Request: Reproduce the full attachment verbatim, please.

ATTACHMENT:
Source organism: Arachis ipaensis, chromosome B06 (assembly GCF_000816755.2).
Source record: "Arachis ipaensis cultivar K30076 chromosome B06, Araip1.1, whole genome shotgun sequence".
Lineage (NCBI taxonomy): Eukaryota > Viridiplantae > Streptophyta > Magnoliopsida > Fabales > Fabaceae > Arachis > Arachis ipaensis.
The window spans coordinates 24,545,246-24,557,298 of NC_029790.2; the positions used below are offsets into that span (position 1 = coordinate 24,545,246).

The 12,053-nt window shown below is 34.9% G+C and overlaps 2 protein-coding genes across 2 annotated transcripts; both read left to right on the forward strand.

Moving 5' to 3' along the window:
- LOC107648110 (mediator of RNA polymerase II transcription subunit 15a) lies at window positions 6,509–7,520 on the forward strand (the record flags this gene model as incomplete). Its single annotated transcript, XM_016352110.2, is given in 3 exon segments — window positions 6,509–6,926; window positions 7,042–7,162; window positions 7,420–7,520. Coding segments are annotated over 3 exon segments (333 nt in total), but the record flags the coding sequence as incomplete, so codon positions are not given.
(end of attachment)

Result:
Source organism: Arachis ipaensis, chromosome B06 (assembly GCF_000816755.2).
Source record: "Arachis ipaensis cultivar K30076 chromosome B06, Araip1.1, whole genome shotgun sequence".
Lineage (NCBI taxonomy): Eukaryota > Viridiplantae > Streptophyta > Magnoliopsida > Fabales > Fabaceae > Arachis > Arachis ipaensis.
The window spans coordinates 24,545,246-24,557,298 of NC_029790.2; the positions used below are offsets into that span (position 1 = coordinate 24,545,246).

The 12,053-nt window shown below is 34.9% G+C and overlaps 2 protein-coding genes across 2 annotated transcripts; both read left to right on the forward strand.

Moving 5' to 3' along the window:
- LOC107648110 (mediator of RNA polymerase II transcription subunit 15a) lies at window positions 6,509–7,520 on the forward strand (the record flags this gene model as incomplete). Its single annotated transcript, XM_016352110.2, is given in 3 exon segments — window positions 6,509–6,926; window positions 7,042–7,162; window positions 7,420–7,520. Coding segments are annotated over 3 exon segments (333 nt in total), but the record flags the coding sequence as incomplete, so codon positions are not given.